older people participate in exercise programmes
to reduce the risk of falls but no study has investigated a
specific balance strategy training intervention presented in
a workstation format for small groups.
Objective: to determine whether a specific balance strategy training programmeme delivered in a workstation format was superior to a community based exercise class programme for reducing falls.
Design: a randomised controlled trial model.
Setting: Neurological Disorders, Ageing and Balance Clinic, Department of Physiotherapy, The University of Queensland.
Subjects: 73 males and females over 60 years, living independently in the community and who had fallen in the previous year were recruited.
Methods: all subjects received a falls risk education booklet and completed an incident calendar for the duration of the study. Treatment sessions were once a week for 10 weeks. Subject assessment before and after intervention and at 3 months follow-up included number of falls, co-morbidities, medications, community services and activity level, functional motor ability, clinical and laboratory balance measures and fear of falling.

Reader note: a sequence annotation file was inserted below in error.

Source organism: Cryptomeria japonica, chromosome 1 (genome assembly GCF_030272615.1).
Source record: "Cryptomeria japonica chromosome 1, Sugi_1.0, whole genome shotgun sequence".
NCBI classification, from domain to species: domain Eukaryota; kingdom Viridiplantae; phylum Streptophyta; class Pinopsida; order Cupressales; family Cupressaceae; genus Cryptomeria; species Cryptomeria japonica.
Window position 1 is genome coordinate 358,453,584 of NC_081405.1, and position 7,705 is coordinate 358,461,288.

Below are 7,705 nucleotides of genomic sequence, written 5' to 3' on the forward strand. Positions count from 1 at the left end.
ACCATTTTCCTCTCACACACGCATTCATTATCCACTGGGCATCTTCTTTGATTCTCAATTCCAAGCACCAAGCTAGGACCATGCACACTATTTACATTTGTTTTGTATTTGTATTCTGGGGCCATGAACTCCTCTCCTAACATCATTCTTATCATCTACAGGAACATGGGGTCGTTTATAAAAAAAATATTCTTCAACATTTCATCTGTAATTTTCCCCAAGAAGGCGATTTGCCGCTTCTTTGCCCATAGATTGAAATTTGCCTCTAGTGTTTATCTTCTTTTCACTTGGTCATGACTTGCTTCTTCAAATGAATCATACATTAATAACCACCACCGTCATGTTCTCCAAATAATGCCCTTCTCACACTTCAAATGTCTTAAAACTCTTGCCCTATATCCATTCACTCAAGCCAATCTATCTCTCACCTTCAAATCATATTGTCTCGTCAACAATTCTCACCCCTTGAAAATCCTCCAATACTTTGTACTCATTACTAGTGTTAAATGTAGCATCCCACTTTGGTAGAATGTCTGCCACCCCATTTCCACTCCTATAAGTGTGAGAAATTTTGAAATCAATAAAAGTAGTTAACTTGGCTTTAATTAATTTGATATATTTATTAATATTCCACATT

Results: all participants significantly reduced the number of falls (P < 0.000). The specific balance strategy intervention group showed significantly more improvement in functional measures than the control group (P = 0.034). Separate group analyses indicated significantly improved performance in functional motor ability and most clinical balance measures for the balance group (P < 0.04). The control group only improved in TUG and TUGcog.
Conclusions: the results provide evidence that all participants achieved a significant reduction in falls. Specific balance strategy training using workstations is superior to traditional exercise classes for improving function and balance.